Aboriginal Healing, Historical Trauma
"How many times have you heard, 'What is WRONG with that person?' There is nothing wrong with that person, things are HAPPENING or have HAPPENED to that person." Dr Carlie Atkinson
Aboriginal and Torres Strait Islander viewers are advised that this website, and its links, contain images and voices of people who have died.
What is Sharing Culture?
Sharing Culture is an education initiative to help Indigenous peoples heal from historical trauma and its consequences (e.g. mental health problems, addiction), as well as the impact of other adversities, e.g. social and economic disadvantage, experiences of paternalism and racism, and ongoing grief.
Sharing Culture was developed by David Clark, an Emeritus Professor of Psychology, who lives in Perth, Western Australia. It is based on the core values of acceptance, authenticity, connection, courage, creativity and empathy.
We adopt a strengths-based, solution-focused approach that celebrates success and cultivates positivity, acceptance and cultural pride. In addition, we use principles known to facilitate healing.
Sharing Culture aims to build educational and storytelling resources that (1) empower Indigenous people to heal, (2) help people create environments in which healing can flourish, and (3) reduce barriers to healing (e.g. racism, paternalism) in wider society.
The Foundation of Our Approach
Sharing Culture recognises that healing from trauma (and its consequences) requires empowerment and connection, and a culturally safe environment. Indigenous people must connect to their culture, land, spirituality, family, community and history to facilitate healing.
Self-determinism is the central foundation of healing. Indigenous communities, families and individuals must own and control their healing process. An holistic approach to health and wellbeing is key, one which incorporates the physical, spiritual, mental, emotional, social and environmental.
Indigenous and non-Indigenous people must walk alongside each other to facilitate the healing of society as a whole. Indigenous knowledge and understanding is key to helping create a society where people have an improved wellness, are more environmentally aware, and are more respectful, caring and empathic towards their fellow man, no matter what his or her culture.
Why not take a Website Tour? And our Facebook page for links to other important information.
Noongar Smoking Ceremony at Fremantle Round House.
David's Latest Blog
Forced Removal of Native American Children From Parents Exposed in 13 Minutes
For hundreds of years, Federal and state governments wrested Native American children from their parents and placed them in institutions of one kind or another or in the homes of white families in an effort to “civilize the savage born”.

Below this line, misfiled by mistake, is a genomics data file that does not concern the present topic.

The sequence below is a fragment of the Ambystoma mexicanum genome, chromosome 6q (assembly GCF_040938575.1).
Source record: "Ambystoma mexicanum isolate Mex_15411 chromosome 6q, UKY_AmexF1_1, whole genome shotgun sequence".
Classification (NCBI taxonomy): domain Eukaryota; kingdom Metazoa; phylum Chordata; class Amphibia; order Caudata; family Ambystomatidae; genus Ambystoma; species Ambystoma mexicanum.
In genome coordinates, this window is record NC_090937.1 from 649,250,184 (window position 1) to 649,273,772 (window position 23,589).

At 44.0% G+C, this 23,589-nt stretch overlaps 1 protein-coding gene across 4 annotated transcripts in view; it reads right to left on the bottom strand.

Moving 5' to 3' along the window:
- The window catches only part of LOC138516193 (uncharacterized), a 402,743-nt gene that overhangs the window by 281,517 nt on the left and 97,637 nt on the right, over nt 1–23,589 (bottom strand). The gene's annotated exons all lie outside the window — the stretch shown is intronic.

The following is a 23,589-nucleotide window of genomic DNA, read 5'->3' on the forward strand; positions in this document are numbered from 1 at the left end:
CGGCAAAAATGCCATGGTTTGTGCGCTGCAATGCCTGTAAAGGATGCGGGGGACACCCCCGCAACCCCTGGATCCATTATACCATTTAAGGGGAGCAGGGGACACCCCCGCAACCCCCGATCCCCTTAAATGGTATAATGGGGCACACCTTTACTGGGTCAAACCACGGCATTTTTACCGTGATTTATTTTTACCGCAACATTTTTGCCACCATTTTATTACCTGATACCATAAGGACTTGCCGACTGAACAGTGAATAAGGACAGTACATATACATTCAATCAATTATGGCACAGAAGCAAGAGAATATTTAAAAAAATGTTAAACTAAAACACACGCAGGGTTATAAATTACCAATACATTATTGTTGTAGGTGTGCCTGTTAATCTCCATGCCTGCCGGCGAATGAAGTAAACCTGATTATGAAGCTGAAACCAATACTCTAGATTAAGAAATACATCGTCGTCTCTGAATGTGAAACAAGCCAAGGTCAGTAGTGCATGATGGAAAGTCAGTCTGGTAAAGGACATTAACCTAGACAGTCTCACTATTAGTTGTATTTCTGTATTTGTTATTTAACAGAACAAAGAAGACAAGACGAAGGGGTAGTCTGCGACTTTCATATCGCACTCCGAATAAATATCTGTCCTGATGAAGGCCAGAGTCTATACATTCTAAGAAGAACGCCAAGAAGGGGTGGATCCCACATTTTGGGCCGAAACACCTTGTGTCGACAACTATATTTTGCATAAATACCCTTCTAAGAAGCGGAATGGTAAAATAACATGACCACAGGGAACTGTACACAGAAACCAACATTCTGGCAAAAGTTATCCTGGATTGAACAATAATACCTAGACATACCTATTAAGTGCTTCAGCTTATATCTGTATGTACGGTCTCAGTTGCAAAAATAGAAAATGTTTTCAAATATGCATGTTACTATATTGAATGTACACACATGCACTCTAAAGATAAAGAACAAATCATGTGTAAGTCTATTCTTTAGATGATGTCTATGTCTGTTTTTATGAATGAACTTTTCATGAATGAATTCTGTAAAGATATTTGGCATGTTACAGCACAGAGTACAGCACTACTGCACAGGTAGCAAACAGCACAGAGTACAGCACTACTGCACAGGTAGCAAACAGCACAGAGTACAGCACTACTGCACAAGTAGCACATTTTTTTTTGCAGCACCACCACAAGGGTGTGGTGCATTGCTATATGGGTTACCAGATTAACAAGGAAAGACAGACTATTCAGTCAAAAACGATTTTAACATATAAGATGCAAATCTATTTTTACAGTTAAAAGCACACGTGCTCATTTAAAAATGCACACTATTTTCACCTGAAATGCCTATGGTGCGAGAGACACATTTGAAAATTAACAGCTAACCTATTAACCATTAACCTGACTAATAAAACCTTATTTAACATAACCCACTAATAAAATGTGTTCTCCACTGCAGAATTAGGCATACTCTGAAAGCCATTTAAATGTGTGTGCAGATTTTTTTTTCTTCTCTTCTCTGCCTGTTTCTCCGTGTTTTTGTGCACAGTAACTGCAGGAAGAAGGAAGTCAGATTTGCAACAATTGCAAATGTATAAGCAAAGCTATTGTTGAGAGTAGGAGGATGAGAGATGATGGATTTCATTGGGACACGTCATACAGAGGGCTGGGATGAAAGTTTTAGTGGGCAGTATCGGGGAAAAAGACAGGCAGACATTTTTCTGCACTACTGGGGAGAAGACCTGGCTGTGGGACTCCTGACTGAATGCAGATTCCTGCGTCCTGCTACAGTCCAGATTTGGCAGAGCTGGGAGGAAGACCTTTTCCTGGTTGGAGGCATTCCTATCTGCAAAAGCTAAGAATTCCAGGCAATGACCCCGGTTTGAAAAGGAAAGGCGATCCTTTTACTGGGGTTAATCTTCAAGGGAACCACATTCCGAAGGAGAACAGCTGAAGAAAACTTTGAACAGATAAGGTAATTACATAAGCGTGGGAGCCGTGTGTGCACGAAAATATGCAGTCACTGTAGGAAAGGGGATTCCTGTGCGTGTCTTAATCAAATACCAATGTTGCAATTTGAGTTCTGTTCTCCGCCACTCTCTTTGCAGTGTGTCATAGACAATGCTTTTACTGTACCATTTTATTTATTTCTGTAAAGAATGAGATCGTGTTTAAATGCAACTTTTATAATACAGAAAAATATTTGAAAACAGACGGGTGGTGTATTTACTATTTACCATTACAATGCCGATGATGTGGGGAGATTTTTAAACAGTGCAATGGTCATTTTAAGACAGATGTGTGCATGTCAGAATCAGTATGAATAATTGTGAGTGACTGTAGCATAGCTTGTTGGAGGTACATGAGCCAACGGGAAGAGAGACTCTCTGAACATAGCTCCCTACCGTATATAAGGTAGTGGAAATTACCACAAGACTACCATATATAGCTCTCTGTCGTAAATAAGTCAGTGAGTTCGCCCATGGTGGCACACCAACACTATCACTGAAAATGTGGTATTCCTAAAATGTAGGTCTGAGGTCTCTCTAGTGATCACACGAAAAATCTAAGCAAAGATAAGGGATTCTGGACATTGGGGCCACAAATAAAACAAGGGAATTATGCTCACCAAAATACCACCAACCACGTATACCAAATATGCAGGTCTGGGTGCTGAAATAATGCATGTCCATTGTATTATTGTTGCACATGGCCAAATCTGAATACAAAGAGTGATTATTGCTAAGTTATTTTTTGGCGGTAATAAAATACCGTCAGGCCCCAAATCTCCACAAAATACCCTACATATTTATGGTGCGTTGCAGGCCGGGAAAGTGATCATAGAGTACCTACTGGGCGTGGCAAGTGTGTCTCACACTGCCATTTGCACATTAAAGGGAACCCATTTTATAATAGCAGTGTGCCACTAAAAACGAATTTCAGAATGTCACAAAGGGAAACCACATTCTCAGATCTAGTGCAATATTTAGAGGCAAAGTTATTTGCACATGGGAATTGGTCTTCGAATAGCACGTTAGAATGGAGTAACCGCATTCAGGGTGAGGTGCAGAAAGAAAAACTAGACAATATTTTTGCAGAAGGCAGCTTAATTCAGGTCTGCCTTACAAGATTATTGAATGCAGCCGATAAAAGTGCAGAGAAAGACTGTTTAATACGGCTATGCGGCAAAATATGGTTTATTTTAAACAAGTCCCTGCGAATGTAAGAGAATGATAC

'Indigenous Knowledge Has Value' by Curtis Bristowe at TEDxRuakura. An awesome talk!
Blog of the Month
The Impact of Colonisation
The removal of Aboriginal children from their families and their placement on missions, or with white families, not only caused immense distress, but also facilitated the destruction of Aboriginal cultural beliefs and practices. It split up Aboriginal families and left many individuals looking for their children, or their parents, for many years in the future.
Recovery From Trauma
'The core experiences of psychological trauma are disempowerment and disconnection from others. Recovery, therefore, is based upon the empowerment of the survivor and the creation of new connections.' Judith Herman
Trauma and its Impact
'We have learned that trauma is not just an event that took place sometime in the past: it is also the imprint left by that experience on mind, body and brain. This imprint has ongoing consequences for how the human organism manages to survive in the present.' Bessel van der Kolk
Sharing Culture Story
Aboriginal Child Artists of Carrolup
A white schoolteacher inspires traumatised Aboriginal children to create beautiful art that gains international acclaim and challenges a government’s racist policies. Sharing Culture Founder David Clark, social anthropologist John Stanton and award-winning Cinematographer Simon Akkerman are developing an innovative new project to tell this inspiring Story.
Recovery Stories: 'sister' website
‘A personal and social model of recovery’ by David Best
Social identity and social contagion: At the heart of recovery capital is the idea of social capital and the importance of a strong sense of belonging and a supportive social network of people who encourage and support the recovery journey.